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Development of photovoltaic industry in Poland


by Piotr Mrowiec

10 May 2021

According to the data from Agencja Rynku Energii S.A., an energy market agency, the total capacity of PV power plants in Poland reached almost 4 GW at the end of December 2020. With that number Poland advanced to the 4th place among countries with the highest increase in photovoltaics (PV) capacity – right after Germany, the Netherlands, and Spain. In 2020 alone the capacity of the national PV system increased by almost 2.7 GW.

Phenomenon of “household installations”

The development of photovoltaic industry in Poland in 2020 and in the preceding years was driven by two support schemes dedicated to RES installations. One of them was for microinstallations with capacity of up to 50 kWp. The other one offered guaranteed tariffs for installations of up to 500 kWp and contracts for larger installations.

The support scheme for small installations contributed to interest in investing in PV panels, especially by owners of detached houses. This uncomplicated system is behind almost 80% of the new power capacity in Poland. It creates an opportunity to virtually store energy in the network – the producer can “deposit” the generated energy surplus and claim it back within 12 months, after a 20% or 30% deduction (the deducted amount depends on the installation size).

Bearing in mind that simple scheme, the ease of connecting “household installations” to the grid, the option to combine this support scheme with national and EU grants, as well as the increase in electricity prices with concurrent drop in installation prices, it can be safely expected that the development of microgeneration will continue to be a major factor behind the development of solar energy in Poland in the years to come.

Large installation sector

Despite the above, it is the segment of large installations which is key for investors. Most owners of large-scale stand-alone photovoltaic projects under development took part in energy auctions in 2020.

Auctions for installations of up to 1 MW, in which photovoltaic and wind farms could compete, were attended only by the former ones. Competition in the auction was even higher than in the preceding years. On the one hand, this resulted in more than half of the bids having been rejected; on the other hand, auction prices dropped considerably. According to the data published by the Energy Regulatory Office, the minimum price offered in 2020 in the winning auction bids was 222.87 PLN/MWh, and the maximum price was 268.88 PLN/MWh.

In the context of the drop of the strike prices offered by bidders in energy auctions organised in 2016–2020, particularly noteworthy is an opposite trend in prices of ready-to-build projects acquired on the market which won support under the action system. Here the average prices of 1 mWp installation projects are increasing. The prices of the winning projects varied between 70 and 90 thousand euro in 2016 and 2017. In 2018 it was already 110 to 140 thousand euro per project. The prices for projects from 2019 and 2020 auctions, in turn, hover around 160 thousand euro.

The situation looks different for auctions for installations with the capacity of over 1 mWp. In these auctions, the prices increased in each of the three sessions held between 2018 and 2020. As there was no price pressure for wind projects, the maximum auction price achieved in last year's (2020) auction for large wind and PV installations was higher than that achieved in the 2019 auction.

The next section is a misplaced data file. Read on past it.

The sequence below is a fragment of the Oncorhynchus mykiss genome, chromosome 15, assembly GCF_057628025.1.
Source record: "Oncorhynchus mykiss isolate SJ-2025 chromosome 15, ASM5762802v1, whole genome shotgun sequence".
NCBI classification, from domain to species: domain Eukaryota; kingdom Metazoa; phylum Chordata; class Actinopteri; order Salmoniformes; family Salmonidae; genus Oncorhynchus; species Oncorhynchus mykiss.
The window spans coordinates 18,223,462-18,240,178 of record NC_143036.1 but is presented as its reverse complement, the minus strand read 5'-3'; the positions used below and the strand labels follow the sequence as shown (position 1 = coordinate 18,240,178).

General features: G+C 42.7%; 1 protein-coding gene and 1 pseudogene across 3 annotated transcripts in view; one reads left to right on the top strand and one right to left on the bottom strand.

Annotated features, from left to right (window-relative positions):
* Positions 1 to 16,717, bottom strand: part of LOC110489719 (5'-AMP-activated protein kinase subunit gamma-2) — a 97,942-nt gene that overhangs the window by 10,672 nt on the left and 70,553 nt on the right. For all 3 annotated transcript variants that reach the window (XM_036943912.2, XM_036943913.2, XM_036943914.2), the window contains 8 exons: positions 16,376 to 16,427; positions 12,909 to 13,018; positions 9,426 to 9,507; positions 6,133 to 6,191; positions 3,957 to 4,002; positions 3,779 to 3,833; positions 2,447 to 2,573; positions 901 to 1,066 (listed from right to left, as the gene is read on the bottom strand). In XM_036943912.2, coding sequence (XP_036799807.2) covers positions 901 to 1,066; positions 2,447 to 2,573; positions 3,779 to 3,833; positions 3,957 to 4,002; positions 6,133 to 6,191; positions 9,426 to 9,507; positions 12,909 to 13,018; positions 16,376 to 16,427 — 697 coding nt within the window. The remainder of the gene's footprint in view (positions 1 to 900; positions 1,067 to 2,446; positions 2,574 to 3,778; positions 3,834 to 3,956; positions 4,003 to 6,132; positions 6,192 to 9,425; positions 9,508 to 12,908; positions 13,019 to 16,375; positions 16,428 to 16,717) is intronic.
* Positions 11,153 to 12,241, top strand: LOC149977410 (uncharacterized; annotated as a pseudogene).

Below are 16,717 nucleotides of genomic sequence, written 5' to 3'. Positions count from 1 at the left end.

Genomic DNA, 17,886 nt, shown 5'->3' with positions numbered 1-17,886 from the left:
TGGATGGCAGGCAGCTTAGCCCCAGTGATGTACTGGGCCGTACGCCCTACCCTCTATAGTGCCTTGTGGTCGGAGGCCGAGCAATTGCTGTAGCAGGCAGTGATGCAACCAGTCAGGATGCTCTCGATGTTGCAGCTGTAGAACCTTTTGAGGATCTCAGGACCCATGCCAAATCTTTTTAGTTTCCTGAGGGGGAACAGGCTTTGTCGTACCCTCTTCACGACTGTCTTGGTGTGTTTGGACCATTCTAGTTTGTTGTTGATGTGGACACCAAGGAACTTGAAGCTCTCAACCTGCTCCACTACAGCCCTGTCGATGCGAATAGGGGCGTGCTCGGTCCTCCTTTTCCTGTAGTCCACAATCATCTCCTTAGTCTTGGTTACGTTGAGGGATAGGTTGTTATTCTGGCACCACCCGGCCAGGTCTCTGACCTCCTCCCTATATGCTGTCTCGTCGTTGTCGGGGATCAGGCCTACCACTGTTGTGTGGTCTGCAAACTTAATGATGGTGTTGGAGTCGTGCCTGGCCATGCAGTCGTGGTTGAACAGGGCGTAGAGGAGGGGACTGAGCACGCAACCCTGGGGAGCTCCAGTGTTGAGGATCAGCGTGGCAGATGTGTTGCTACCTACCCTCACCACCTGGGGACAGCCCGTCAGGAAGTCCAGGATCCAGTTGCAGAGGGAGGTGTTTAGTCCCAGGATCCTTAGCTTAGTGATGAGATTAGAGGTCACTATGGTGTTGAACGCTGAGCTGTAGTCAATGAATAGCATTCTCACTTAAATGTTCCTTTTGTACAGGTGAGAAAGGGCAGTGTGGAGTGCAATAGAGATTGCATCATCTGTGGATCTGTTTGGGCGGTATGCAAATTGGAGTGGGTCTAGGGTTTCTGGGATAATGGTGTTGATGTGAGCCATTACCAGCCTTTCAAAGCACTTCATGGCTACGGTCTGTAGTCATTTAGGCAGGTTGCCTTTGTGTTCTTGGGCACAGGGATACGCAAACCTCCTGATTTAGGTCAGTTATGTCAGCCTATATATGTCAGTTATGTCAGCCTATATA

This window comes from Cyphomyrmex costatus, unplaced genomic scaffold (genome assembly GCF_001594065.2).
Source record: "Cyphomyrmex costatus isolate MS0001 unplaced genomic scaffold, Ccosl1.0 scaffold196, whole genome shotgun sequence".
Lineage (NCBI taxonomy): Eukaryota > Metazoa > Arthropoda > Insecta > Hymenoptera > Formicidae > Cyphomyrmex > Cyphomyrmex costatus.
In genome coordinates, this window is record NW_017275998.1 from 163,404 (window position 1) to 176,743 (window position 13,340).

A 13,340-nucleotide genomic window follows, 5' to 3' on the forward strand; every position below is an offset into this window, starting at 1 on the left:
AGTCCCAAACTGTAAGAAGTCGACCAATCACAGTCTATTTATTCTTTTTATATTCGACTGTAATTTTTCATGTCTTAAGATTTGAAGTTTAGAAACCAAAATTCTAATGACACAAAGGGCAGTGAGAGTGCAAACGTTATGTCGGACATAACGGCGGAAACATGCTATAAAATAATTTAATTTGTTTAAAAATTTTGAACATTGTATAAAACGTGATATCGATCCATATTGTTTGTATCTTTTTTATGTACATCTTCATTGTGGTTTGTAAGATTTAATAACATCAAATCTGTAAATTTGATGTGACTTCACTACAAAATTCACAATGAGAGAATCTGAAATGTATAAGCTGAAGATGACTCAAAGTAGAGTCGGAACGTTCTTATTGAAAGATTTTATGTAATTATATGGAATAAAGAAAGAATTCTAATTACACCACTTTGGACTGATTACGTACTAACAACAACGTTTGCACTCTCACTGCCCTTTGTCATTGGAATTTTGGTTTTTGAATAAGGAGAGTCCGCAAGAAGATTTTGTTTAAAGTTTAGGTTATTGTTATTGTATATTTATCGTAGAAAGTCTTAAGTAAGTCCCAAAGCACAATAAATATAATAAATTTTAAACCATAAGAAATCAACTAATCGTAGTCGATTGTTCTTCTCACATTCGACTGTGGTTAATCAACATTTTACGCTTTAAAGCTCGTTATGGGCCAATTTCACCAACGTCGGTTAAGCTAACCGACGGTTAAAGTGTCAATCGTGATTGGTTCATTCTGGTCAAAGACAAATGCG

Development of Polish photovoltaic industry in 2021

The auction support and a system of discounts for microinstallations have been and will remain significant drivers of the development of the photovoltaic industry in 2021. When it comes to auctions, a further decline in auction prices of installations with a capacity of up to 1 MWp can be expected. However, the drop should not be so sharp as between 2020 and 2019.


It seems that it will be difficult to maintain the upward trend in the auction prices for large PV installations and wind farms with a capacity higher than 1 MWp. An increasing number of auction bidders may trigger pressure on the offered auction prices and cause their decrease compared to 2020.


However, looking at the low auction prices and the high prices of electricity in Poland, it may be concluded that PV project development undertakings are on the rise; this even applies to large-scale projects planned to be developed outside of any support system. A similar situation is on the German market, where such projects are developed successfully and the sun exposure level is virtually the same as in Poland.


It is also worth mentioning a problem faced by (not only) Polish PV project developers, namely the available connection power. In 2020 developers received refusals for connecting the designed installations to the grid several times more often than in the previous years. However, a new trend has emerged here. Some developers of large-scale PV projects include also the construction of energy storage facilities in their applications for an environmental permit and later on for a zoning decision. Furthermore, they indicate in lease contracts an option of building a power storage facility next to a PV farm.


As you can see, photovoltaics is the fastest growing of all RES sectors in Poland. And according to all forecasts, Poland is going to keep that pace of development and its strong position in the EU.


This article is based on the article "Polish PV in 2021" published at: https://www.pv-magazine.com/.


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Piotr Mrowiec

Attorney at law (Poland)

Associate Partner

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